What are the PROs and CONs of switching from R-22 to R-410a freon in my House?
Pros and Cons of using R-22 instead of R-410a?
Central Air Conditioning
- John WLv 710 years agoFavorite Answer
The cessation of R-22 use was mandated back when the environmental concern was the ozone layer. That was also the reason why R-12 was replaced with R-134a in car air conditioners. The ozone hole has actually gone away in the last few years with the ozone layer being restored faster than expected but the legislation to phase out R-22 is still in place so although we may no longer need to phase it out to save the ozone layer, we're still committed to doing so. However, our current environmental concern is global warming and the global warming potential of R-410a is 1,725 (that's 1,725 times that of CO2) which is slightly worse than that of R-22 (1,700) so phasing out R-22 in favour of R-410a addresses a past environmental issue that is no longer a concern at the marginal expense of the current environmental issues. From a usage point of view, R-410a requires higher pressures and hence is more dangerous to handle and it's operating ranges is less ideal meaning that on particularly hot days, a R-410a system may not be able to keep up. If your R-22 unit is still in good condition, I would say that it would be better off as a R-22 unit for the time being. Convert to R-410a when your R-22 unit needs to be replaced and no sooner.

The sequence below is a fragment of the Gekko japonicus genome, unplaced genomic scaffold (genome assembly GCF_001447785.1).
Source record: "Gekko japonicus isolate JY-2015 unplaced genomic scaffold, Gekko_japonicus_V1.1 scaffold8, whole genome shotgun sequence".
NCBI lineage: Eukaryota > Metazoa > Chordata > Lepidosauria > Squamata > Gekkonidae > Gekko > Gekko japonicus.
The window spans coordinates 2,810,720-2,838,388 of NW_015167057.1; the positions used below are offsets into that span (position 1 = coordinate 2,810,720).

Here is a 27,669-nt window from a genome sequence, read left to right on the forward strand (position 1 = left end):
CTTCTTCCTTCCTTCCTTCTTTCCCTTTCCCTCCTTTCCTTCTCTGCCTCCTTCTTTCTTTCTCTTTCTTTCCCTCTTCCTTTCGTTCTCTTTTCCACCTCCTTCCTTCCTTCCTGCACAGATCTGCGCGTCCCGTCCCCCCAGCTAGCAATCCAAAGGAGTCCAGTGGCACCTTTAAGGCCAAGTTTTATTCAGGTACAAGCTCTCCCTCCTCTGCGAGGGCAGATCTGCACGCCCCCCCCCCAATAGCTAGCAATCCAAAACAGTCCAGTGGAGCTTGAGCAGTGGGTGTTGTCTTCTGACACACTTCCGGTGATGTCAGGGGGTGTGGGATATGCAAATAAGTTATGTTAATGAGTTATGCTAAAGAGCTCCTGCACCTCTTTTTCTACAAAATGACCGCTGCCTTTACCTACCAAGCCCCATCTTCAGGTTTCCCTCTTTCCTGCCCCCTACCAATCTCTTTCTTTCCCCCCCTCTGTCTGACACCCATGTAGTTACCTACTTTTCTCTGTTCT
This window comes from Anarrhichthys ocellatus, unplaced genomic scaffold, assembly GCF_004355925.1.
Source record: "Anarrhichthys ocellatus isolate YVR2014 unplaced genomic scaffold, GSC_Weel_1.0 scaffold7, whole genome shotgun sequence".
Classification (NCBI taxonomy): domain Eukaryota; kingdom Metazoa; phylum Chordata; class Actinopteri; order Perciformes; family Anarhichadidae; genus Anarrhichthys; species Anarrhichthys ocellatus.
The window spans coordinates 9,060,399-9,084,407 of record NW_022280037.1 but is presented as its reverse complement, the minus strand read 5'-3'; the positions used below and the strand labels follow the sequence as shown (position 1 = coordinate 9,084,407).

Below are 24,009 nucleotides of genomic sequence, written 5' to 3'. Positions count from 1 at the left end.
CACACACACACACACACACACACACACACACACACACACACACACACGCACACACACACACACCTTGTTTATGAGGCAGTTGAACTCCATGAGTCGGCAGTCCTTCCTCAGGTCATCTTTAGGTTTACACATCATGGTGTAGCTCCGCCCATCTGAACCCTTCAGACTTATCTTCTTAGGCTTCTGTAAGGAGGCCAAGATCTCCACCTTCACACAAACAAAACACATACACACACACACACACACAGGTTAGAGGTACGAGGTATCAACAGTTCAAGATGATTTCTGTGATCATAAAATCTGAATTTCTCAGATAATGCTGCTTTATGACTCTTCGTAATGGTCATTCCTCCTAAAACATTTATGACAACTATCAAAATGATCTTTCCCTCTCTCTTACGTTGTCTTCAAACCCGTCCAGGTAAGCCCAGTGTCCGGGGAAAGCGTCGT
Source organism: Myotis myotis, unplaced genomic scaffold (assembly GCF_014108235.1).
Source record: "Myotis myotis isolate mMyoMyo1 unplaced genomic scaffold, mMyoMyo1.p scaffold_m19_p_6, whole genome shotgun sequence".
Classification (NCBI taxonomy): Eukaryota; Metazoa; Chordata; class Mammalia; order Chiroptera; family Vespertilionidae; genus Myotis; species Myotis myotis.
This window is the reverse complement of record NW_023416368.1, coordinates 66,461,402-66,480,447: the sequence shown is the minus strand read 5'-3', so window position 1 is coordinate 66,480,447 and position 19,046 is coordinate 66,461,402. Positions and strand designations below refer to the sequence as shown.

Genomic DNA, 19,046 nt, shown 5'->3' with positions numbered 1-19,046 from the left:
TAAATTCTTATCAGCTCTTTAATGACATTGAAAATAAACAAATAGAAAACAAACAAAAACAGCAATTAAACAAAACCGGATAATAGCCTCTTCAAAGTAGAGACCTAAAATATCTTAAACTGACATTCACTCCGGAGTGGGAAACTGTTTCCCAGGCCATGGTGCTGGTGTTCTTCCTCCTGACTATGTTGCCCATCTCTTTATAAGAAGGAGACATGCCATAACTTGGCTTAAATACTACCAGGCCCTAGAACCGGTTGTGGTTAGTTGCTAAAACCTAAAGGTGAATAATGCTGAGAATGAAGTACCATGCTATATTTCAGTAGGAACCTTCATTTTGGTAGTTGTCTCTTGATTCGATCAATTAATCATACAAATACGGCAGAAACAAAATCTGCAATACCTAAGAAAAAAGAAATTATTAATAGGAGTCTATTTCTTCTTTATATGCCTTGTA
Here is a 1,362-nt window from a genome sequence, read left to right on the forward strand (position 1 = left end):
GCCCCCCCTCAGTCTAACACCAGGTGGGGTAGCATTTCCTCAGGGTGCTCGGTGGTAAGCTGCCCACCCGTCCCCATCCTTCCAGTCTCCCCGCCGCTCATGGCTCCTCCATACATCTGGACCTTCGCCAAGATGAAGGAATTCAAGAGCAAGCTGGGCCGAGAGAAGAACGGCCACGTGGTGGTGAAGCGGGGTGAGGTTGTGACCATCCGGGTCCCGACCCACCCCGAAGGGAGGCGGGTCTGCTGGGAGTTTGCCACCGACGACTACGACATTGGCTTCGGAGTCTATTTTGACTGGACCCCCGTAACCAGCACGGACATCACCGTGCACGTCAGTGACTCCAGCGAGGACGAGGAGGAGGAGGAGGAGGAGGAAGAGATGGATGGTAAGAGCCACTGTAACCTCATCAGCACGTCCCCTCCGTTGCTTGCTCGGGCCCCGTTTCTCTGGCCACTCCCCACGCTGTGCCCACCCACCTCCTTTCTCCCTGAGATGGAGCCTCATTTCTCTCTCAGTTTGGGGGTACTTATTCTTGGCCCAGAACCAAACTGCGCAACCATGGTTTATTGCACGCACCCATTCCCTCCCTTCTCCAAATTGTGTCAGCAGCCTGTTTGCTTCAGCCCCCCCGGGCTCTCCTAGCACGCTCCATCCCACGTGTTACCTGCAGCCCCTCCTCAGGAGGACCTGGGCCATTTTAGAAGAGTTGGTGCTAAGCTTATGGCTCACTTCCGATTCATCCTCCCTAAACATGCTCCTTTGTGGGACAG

Ironically, ammonia is a much better refrigerant than either R-22 or R-410a, has a global warming potential of zero and is what's used at larger installations but you won't see it in residential use due to toxicity, a tendency to explode, a strong odor and the fact that it can't be patented.
Basically, back when it was decided we should switch to R-410a, we thought it would be better for the environment but that is no longer the case however we're going ahead with the conversion or too many companies will loose money already invested.
- Anonymous10 years ago
Pros- r410 is better for the environment(i think)
Cons- Cost for the conversion
- Elliott MLv 710 years ago
ester oils and cost of refrigerant